The Role of Corner Cases in BPM
Six Barriers to BPM Adoption in the Enterprise, #4 was “The Bus Brake Effect”. The short version is that anyone on the bus can pull the break and stop everyone’s progress. For many organizations, that is true of their BPM efforts (and indeed, most IT efforts). The problem is especially acute for BPM programs because BPM touches so many different parts of the organization. I recently read Steve Blank’s article on killing innovation with corner cases, and it really struck a chord for me. He correctly points out that this problem is even more acute when you have a lot of smart, confident people in the room. His take on corner cases is almost perfect for either exceptions or corner cases for BPM:In a previous article, the
A corner case is an objection that may be:In the context of Steve’s article, discussing startups, his point is that running out of money is more important than any number of corner cases. We could look at BPM a little differently, because we’re not going to run out of money – but how about the probability that your project runs out of budget? or that your process improvement project doesn’t achieve positive ROI? Steve’s suggestion, with which I concur, is: Listen to the objection or corner case. Ask the objector to calculate the odds, and estimate the damage. When you multiply the two together, you get your expected economic impact (a 10% probability of a $100 event is a $10 expected outcome…). The beauty of the approach is that it can help keep your meetings productive, and once people see your tactic, they’ll anticipate it and save you a lot of wrangling in front of 20-person meetings. It also is a teachable point of view on how to handle objections – something people can do for themselves even when you’re not in the room or in the discussion. It sure seems like a good way to mitigate the bus-brake effect!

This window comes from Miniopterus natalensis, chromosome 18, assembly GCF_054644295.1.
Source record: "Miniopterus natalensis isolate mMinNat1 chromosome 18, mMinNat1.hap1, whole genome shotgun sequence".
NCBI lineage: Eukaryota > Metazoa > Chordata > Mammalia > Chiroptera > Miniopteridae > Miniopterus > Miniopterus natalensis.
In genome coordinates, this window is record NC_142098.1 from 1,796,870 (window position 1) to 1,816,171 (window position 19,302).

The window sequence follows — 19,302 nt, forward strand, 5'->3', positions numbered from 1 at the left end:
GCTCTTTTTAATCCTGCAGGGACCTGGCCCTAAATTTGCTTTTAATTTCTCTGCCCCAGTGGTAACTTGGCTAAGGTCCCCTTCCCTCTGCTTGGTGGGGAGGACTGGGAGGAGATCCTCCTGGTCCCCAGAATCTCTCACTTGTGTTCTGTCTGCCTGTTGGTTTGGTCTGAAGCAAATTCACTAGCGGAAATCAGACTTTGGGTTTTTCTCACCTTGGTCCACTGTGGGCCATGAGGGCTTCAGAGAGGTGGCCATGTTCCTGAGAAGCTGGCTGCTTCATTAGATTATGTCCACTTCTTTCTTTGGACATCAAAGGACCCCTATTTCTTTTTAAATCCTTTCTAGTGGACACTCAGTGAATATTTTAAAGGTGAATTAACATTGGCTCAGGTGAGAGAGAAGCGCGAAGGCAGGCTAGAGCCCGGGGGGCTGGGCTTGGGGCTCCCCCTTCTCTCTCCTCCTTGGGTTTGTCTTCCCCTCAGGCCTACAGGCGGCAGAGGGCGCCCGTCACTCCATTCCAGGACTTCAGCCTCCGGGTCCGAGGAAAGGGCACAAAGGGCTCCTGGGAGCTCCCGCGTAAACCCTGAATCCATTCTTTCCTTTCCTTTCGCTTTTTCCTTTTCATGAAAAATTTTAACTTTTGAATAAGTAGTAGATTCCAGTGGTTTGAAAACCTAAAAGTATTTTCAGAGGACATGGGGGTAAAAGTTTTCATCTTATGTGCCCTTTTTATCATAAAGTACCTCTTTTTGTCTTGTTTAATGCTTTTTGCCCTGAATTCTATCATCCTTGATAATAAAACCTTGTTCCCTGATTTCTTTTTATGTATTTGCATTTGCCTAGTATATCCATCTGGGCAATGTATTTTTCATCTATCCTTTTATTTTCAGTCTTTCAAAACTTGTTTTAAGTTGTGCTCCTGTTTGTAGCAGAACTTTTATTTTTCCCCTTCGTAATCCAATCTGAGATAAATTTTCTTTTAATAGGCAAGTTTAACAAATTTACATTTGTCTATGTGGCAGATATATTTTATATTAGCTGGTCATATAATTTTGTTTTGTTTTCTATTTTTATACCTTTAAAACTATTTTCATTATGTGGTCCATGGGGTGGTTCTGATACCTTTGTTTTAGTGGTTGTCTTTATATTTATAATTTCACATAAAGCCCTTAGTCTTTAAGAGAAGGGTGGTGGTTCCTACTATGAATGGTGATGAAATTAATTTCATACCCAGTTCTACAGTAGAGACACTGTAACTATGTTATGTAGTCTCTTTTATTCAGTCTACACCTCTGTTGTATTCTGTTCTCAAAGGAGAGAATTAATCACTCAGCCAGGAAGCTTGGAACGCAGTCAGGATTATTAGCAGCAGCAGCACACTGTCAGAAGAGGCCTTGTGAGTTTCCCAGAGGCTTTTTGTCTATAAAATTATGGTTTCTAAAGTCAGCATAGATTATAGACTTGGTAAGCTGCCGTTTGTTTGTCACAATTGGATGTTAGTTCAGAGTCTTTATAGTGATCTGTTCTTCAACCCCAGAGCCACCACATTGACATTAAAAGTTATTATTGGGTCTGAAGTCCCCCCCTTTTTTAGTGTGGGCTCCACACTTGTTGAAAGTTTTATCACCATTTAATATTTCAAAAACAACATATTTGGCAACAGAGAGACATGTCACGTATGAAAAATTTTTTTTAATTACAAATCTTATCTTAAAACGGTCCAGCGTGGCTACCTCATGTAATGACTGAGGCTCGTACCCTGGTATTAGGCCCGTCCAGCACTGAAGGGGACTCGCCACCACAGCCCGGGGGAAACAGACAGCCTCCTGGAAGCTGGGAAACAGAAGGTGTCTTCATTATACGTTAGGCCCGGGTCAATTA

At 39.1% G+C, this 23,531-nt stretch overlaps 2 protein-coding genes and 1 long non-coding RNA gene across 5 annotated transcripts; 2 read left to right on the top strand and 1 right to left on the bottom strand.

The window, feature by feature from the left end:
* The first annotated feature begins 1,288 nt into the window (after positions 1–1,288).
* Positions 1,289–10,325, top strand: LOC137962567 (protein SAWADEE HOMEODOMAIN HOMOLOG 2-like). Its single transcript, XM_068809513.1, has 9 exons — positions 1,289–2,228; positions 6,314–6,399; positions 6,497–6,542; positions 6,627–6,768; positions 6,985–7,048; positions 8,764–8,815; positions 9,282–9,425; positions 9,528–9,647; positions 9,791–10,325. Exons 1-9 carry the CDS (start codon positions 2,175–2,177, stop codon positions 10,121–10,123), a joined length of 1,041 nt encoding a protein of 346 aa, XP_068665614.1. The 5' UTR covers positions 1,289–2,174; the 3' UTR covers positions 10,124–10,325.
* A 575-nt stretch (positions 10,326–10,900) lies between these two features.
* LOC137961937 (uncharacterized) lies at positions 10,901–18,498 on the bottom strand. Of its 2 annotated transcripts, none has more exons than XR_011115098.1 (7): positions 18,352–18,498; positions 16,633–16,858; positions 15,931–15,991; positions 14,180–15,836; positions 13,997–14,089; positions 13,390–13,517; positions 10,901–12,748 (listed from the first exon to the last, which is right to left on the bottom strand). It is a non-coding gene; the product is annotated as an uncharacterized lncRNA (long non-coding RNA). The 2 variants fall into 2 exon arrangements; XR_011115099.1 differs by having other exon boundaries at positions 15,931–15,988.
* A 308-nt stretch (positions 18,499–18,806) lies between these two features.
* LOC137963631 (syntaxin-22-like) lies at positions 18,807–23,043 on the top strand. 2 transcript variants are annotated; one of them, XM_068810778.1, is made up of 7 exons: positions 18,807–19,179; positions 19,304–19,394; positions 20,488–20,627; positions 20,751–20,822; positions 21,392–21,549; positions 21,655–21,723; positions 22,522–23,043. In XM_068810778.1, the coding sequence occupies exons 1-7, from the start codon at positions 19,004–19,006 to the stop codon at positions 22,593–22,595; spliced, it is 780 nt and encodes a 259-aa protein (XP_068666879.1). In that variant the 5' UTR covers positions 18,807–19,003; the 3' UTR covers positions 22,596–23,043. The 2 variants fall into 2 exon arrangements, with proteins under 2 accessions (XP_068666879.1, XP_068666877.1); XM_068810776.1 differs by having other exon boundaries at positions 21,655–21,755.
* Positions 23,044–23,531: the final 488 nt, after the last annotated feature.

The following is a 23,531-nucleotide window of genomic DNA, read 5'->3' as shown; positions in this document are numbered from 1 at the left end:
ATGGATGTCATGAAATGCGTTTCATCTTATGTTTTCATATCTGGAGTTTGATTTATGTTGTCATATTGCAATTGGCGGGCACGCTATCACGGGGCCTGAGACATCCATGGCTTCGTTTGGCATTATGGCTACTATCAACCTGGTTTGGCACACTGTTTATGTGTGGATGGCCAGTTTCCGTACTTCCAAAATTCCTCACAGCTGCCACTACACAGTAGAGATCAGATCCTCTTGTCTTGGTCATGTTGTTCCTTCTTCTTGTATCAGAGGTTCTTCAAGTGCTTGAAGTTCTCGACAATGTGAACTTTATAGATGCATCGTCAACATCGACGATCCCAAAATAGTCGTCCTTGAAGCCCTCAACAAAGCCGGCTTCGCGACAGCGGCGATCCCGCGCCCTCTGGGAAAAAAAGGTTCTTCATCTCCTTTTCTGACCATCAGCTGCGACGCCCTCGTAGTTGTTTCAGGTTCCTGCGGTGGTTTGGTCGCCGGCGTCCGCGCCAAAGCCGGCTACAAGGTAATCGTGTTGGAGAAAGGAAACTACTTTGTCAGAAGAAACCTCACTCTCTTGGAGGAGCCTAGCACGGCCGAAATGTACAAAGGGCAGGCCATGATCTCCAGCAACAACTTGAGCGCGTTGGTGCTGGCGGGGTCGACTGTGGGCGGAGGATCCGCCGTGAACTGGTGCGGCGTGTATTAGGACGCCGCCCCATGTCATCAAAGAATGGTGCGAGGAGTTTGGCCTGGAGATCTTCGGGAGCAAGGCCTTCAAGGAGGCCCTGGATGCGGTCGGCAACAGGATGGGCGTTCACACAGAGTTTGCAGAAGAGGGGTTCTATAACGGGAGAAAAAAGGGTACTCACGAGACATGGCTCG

- technically reasonable
- may have a probability of occurring
- its probability of occurring is lower than your probability of running out of money.